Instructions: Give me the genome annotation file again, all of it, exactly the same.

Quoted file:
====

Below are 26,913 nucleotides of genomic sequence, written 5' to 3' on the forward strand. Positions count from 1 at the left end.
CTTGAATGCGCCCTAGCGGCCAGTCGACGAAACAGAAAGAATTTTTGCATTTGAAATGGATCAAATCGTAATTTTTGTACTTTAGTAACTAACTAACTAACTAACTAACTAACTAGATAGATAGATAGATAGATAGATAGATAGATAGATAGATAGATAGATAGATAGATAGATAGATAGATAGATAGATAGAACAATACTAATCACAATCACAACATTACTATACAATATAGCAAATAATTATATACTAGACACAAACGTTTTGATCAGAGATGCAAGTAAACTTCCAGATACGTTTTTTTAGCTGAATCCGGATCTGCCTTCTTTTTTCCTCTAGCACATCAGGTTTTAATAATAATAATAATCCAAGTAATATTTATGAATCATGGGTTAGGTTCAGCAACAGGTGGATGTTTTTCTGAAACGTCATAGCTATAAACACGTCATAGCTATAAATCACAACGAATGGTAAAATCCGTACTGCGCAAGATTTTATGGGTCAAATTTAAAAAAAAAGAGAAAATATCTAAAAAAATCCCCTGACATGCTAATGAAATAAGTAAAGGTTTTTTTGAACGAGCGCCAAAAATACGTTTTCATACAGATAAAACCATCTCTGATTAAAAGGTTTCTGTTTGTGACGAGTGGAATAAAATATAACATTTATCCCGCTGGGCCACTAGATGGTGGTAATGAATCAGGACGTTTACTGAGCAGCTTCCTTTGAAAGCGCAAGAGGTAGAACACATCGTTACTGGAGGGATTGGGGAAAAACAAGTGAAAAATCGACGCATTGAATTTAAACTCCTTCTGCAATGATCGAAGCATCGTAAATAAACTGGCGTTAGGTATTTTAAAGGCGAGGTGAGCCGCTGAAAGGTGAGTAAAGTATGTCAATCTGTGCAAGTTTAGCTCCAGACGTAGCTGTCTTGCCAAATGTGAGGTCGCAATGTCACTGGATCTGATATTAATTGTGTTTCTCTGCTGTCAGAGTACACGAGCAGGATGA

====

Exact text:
Below are 26,913 nucleotides of genomic sequence, written 5' to 3' on the forward strand. Positions count from 1 at the left end.
CTTGAATGCGCCCTAGCGGCCAGTCGACGAAACAGAAAGAATTTTTGCATTTGAAATGGATCAAATCGTAATTTTTGTACTTTAGTAACTAACTAACTAACTAACTAACTAACTAGATAGATAGATAGATAGATAGATAGATAGATAGATAGATAGATAGATAGATAGATAGATAGATAGATAGATAGATAGAACAATACTAATCACAATCACAACATTACTATACAATATAGCAAATAATTATATACTAGACACAAACGTTTTGATCAGAGATGCAAGTAAACTTCCAGATACGTTTTTTTAGCTGAATCCGGATCTGCCTTCTTTTTTCCTCTAGCACATCAGGTTTTAATAATAATAATAATCCAAGTAATATTTATGAATCATGGGTTAGGTTCAGCAACAGGTGGATGTTTTTCTGAAACGTCATAGCTATAAACACGTCATAGCTATAAATCACAACGAATGGTAAAATCCGTACTGCGCAAGATTTTATGGGTCAAATTTAAAAAAAAAGAGAAAATATCTAAAAAAATCCCCTGACATGCTAATGAAATAAGTAAAGGTTTTTTTGAACGAGCGCCAAAAATACGTTTTCATACAGATAAAACCATCTCTGATTAAAAGGTTTCTGTTTGTGACGAGTGGAATAAAATATAACATTTATCCCGCTGGGCCACTAGATGGTGGTAATGAATCAGGACGTTTACTGAGCAGCTTCCTTTGAAAGCGCAAGAGGTAGAACACATCGTTACTGGAGGGATTGGGGAAAAACAAGTGAAAAATCGACGCATTGAATTTAAACTCCTTCTGCAATGATCGAAGCATCGTAAATAAACTGGCGTTAGGTATTTTAAAGGCGAGGTGAGCCGCTGAAAGGTGAGTAAAGTATGTCAATCTGTGCAAGTTTAGCTCCAGACGTAGCTGTCTTGCCAAATGTGAGGTCGCAATGTCACTGGATCTGATATTAATTGTGTTTCTCTGCTGTCAGAGTACACGAGCAGGATGA